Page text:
If you design websites, you know well that the list of Web-safe fonts, though having grown some over the years, is very short compared to the number of fonts available in the world.
In fact, only a fraction of a percent of all fonts created are available to Web designers. Though, considering how hideous some fonts are that might actually be a good thing to a degree, there’s not much doubt that the Web would be a more vibrant and more readable place with more options available.
One cause of this has been the technical challenges that make adding more fonts difficult, including the fact that different operating systems have different fonts installed by default and installing fonts has, historically, been difficult to do,
However, there’s also been a set of legal obstacles that have prevented an explosion in Web fonts and kept many of the most popular fonts in the world from being truly web safe.
What can be done about this? First we have to understand the problem and then look at what others are doing to make the Web a much more exciting place for font lovers.
Fonts, the Web and Copyright
Scalable fonts, meaning the kind you use on your computer, are considered to be copyrighted pieces of software, under the law. This means that they qualify for copyright protection and can not be shared between computers without a license.
However, before the Web, this generally wasn’t a problem. In the print world, you could easily use a font without distributing it. A graphic designer, for example, would download a font, use it in a design and could then print and copy the work without having to distribute a copy of the font with every copy of the work.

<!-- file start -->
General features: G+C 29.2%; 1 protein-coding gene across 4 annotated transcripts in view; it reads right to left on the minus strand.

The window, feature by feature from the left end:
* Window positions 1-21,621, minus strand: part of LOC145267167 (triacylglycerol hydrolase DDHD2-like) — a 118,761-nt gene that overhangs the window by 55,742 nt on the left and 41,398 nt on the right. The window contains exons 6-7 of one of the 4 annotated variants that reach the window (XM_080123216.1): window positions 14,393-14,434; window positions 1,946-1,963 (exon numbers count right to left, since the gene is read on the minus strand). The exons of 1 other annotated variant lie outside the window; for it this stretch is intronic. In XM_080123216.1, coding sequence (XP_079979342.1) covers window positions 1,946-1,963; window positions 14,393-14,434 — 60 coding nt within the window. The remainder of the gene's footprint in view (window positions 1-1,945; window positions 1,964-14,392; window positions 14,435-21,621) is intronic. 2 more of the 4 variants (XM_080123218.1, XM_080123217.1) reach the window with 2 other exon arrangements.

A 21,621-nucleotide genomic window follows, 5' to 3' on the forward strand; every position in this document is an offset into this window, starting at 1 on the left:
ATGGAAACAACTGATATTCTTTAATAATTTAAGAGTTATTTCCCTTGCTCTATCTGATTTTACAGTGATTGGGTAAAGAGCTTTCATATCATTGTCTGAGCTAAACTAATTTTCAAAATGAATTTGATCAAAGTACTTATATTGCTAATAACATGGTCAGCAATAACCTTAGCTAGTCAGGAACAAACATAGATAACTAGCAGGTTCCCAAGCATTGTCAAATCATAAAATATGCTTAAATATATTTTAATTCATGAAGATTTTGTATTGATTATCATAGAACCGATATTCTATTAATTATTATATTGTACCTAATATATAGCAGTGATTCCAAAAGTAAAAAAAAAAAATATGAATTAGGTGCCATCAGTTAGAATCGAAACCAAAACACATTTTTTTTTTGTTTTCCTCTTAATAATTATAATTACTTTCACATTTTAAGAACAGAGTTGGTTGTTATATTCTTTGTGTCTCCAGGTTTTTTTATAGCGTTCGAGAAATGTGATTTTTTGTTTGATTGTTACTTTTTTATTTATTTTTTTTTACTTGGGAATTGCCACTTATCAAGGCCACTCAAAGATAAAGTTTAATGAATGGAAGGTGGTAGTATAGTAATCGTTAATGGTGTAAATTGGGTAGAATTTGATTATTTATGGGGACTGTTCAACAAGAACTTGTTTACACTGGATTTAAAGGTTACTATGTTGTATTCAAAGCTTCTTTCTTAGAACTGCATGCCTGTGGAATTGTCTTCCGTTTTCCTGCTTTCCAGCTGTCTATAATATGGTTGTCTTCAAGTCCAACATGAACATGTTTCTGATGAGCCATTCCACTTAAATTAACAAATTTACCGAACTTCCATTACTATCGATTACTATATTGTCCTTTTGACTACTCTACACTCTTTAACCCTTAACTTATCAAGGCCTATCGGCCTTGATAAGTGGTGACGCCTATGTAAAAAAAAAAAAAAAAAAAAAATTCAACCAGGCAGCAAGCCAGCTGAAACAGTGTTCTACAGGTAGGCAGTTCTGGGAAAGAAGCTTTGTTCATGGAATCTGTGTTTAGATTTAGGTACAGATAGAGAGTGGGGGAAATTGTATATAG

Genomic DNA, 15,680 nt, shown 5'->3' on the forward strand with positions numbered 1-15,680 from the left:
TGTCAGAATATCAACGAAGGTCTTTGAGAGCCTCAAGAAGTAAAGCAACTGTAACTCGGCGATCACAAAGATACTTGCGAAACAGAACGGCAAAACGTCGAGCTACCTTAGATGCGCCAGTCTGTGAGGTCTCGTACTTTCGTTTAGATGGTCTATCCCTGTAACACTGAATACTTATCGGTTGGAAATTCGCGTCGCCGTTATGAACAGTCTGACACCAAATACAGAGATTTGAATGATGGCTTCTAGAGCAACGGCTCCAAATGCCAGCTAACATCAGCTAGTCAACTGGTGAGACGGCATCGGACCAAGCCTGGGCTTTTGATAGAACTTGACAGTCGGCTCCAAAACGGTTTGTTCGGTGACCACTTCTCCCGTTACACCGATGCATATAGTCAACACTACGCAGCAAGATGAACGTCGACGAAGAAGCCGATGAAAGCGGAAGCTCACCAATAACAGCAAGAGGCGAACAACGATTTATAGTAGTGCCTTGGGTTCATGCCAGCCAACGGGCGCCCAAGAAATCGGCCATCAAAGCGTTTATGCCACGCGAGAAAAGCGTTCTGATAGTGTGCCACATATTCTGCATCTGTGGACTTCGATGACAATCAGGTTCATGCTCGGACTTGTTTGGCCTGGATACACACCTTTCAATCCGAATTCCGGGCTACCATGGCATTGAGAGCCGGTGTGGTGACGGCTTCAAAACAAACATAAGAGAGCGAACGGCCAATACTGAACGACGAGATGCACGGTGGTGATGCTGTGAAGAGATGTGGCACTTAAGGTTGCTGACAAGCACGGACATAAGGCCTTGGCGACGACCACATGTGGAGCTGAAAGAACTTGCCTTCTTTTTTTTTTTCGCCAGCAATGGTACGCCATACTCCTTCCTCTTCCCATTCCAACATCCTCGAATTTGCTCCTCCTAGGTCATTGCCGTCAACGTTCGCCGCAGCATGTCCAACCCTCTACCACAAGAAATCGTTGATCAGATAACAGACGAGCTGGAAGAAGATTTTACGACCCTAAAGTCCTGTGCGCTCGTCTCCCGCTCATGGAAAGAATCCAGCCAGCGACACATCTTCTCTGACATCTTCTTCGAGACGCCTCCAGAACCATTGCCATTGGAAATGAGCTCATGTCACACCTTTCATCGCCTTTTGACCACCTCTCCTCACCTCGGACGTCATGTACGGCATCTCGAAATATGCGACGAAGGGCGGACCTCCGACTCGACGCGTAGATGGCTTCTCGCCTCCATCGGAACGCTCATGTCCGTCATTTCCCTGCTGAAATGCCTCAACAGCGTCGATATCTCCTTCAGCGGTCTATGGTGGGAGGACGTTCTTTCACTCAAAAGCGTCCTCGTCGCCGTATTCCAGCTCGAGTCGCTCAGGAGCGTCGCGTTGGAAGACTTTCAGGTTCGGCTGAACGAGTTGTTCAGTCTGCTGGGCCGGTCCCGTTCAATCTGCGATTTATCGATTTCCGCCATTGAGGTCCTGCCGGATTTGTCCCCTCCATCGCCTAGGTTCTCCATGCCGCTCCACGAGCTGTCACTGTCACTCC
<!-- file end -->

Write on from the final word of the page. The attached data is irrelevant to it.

This, in turn, lead to a very lucrative industry of making and selling fonts to designers, often times for hundreds of dollars per font. Operating system developers, including Microsoft and Apple, had to either develop fonts in house or license them from third parties to include them in their operating systems, a big part of why there are different fonts in different OSes.
But while the system worked reasonably well for font designers, the Web created a new series problems. With the Web, unless the font is used within an image, every person who views the font has to have a copy of it installed. Without it, the browser does not know how to display the font on the screen and has to default to a different font instead.
This meant Web designers couldn’t use a font without either doing one of the following:
- Putting the Text in An Image: This method hides the text from the search engines and isn’t practical for large sections of copy.
- Having the User Install the Font: This method requires a lot of work and, possibly, some expense on the part of the user. This simply is not realistic to ask of someone who just wants to view a website.
Since neither solution is practical. this forced Web designers to stick to using fonts that were available on nearly all computers, which is a fairly small selection, and that is the way it has been for most of the history of the Web. However, a few companies are trying to change that and are making progress in doing so.
Rising Solutions to the Font Problem
To help deal with this issue of sharing fonts on the Web, two popular services have worked to expand the number of fonts a designer can use with their layouts.